During a recent set of interviews with IT service providers on how they help their client’s innovate, I had the opportunity to speak with K Ananth Krishnan, CTO at Tata Consultancy Services (TCS). Ananth described to me what I consider to be one most progressive innovation programs I encountered during these interviews – it was consistent with TCS’s capabilities, holistic in scope, and has the potential to be a important part of the company’s long-term evolution.
A few key findings from my discussion with Ananth:
CIO job tenure is now averaging 4.6 years, according to the Society for Information Management. That’s up – way up -- from the 2-3 year average that we saw just a few years ago. How do you explain the lengthening time in job? Is it just because CIOs are better at their jobs than CEOs or CFOs who have higher churn rates? Probably not.
My guess is that the post dot-com bust and post 9/11 recession triggered CIOs to hunker down and be a bit more risk-adverse. They stayed put for a few years, then facing the more recent economic slump, stayed put even longer. They stayed busy doing what they unfortunately are known for -- helping with enterprise cost cutting. More reactive, more cost conscious, and less innovative CIOs are less likely to take risks and less likely to be fired for risk-taking.
But I suspect the trend towards longer tenure is rapidly coming to an end. The CIOs I speak with are eagerly waking up to tackle innovation and new investments in 2010. And we’re seeing more and more ex-consultant hot shots and business execs from elsewhere in the company recently hired on to “fix IT” join the CIO ranks. More proactive, innovative, and impactful CIOs are more likely to follow ambitious career paths – or (if your a glass-half-empty kind of guy or girl) get fired for risk-taking.
In my recent interviews with IT services providers on the topic of innovation, one of the key findings was the many different ways in which innovation can be categorized. Some companies view innovation as simply an extension of their traditional R&D capabilities, others view their innovation as a way to prove their thought leadership, still others view innovation largely as a strategic marketing imperative. Sometimes, it’s a combination of these factors.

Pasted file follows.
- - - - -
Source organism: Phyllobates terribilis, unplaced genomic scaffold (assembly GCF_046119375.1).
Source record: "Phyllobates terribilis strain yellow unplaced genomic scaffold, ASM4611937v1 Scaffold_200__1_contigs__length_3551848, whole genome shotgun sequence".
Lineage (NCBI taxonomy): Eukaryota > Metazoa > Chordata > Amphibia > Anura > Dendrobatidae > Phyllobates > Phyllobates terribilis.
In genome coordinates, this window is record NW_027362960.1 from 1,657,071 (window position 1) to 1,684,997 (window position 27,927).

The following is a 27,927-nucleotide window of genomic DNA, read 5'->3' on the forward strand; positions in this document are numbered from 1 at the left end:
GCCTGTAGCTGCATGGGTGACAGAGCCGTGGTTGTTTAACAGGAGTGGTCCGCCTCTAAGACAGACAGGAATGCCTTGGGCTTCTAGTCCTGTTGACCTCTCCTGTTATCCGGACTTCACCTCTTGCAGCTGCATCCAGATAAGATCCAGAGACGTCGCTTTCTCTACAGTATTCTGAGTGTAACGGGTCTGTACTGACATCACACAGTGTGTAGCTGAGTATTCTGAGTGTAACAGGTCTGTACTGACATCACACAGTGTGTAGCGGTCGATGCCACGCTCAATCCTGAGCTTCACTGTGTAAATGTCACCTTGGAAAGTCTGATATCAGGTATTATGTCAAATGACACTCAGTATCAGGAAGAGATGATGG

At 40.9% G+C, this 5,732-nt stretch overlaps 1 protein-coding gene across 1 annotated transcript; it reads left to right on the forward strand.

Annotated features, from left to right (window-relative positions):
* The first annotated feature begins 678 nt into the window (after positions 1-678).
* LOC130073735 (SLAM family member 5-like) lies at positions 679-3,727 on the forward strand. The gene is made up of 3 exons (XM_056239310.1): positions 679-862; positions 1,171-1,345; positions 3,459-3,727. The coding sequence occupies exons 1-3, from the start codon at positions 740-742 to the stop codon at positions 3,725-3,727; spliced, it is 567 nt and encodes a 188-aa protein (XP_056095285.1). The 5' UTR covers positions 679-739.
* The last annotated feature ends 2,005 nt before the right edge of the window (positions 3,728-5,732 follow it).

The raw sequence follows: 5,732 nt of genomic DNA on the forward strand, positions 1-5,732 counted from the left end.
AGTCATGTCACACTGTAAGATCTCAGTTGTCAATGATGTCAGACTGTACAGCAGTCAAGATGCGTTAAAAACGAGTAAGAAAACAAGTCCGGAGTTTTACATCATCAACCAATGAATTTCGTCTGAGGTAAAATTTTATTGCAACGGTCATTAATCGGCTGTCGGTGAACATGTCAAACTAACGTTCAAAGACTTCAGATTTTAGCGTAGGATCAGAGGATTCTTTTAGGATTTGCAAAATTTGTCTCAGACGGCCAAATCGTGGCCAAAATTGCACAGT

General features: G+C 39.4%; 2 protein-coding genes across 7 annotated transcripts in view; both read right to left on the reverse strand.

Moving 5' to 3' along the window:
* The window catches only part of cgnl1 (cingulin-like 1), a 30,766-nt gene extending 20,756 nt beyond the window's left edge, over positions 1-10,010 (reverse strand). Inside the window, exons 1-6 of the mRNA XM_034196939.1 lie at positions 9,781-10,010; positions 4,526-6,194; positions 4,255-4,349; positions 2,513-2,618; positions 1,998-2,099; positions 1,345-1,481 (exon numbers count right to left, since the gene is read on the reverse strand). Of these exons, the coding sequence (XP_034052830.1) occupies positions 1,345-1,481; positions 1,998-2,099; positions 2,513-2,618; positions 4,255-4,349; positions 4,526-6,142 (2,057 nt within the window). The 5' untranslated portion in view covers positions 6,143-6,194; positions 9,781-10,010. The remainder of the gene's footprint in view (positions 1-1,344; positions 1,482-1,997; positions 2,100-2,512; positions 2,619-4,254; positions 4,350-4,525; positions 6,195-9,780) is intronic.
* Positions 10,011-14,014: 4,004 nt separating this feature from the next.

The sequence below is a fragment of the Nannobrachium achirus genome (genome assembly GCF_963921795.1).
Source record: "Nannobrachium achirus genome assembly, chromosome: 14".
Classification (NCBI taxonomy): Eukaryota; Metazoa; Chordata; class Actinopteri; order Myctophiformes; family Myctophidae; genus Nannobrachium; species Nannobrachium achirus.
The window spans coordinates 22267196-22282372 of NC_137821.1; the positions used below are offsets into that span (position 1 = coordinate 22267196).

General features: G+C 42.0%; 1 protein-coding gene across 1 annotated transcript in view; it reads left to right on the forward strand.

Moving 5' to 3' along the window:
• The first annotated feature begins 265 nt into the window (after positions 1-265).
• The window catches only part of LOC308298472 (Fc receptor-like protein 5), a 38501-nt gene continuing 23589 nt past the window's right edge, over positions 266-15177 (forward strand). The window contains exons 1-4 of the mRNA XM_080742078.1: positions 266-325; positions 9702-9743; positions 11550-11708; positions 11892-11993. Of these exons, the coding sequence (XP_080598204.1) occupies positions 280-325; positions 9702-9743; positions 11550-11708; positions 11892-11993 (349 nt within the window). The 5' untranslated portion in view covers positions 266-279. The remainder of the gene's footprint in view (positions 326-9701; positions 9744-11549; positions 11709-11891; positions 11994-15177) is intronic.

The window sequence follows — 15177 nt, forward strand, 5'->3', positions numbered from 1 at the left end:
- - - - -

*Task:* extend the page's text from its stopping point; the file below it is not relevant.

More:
One interview that stood out was with Lem Lasher, the Chief Innovation Officer (and Global Business Services President) at CSC, who described to me a deep and holistic approach to transforming CSC’s innovation capabilities. Three things that stood out at me about Lem’s approach:
If the seventies and eighties were dominated by technology-led innovation, with IT in the driving seat, the nineties and two thousands was surely the period of marketing-led innovation. With the emergence of social computing as such a big influence on business, spreading rapidly beyond the sole domain of marketing, it seems we are entering a new era - the era of Social Innovation.
In this era, innovation will be driven by empowered customers and employees and IT and Marketing will need to join forces and collaborate as never before. The CIO and the CMO, IT and Marketing, will jointly power this new era of Social Innovation by bringing together their extensive domain expertise to create a Social Innovation Network.
The way I see it, true Social Innovation goes beyond customer interaction and idea generation, it requires a powerful and coordinated network of players to take customer-generated innovation and to test, scale and implement it. IT has a key role to play in this Social Innovation Network as the broker, helping to connect the network players and components and to establish the management, strategy and technological backbone of the network.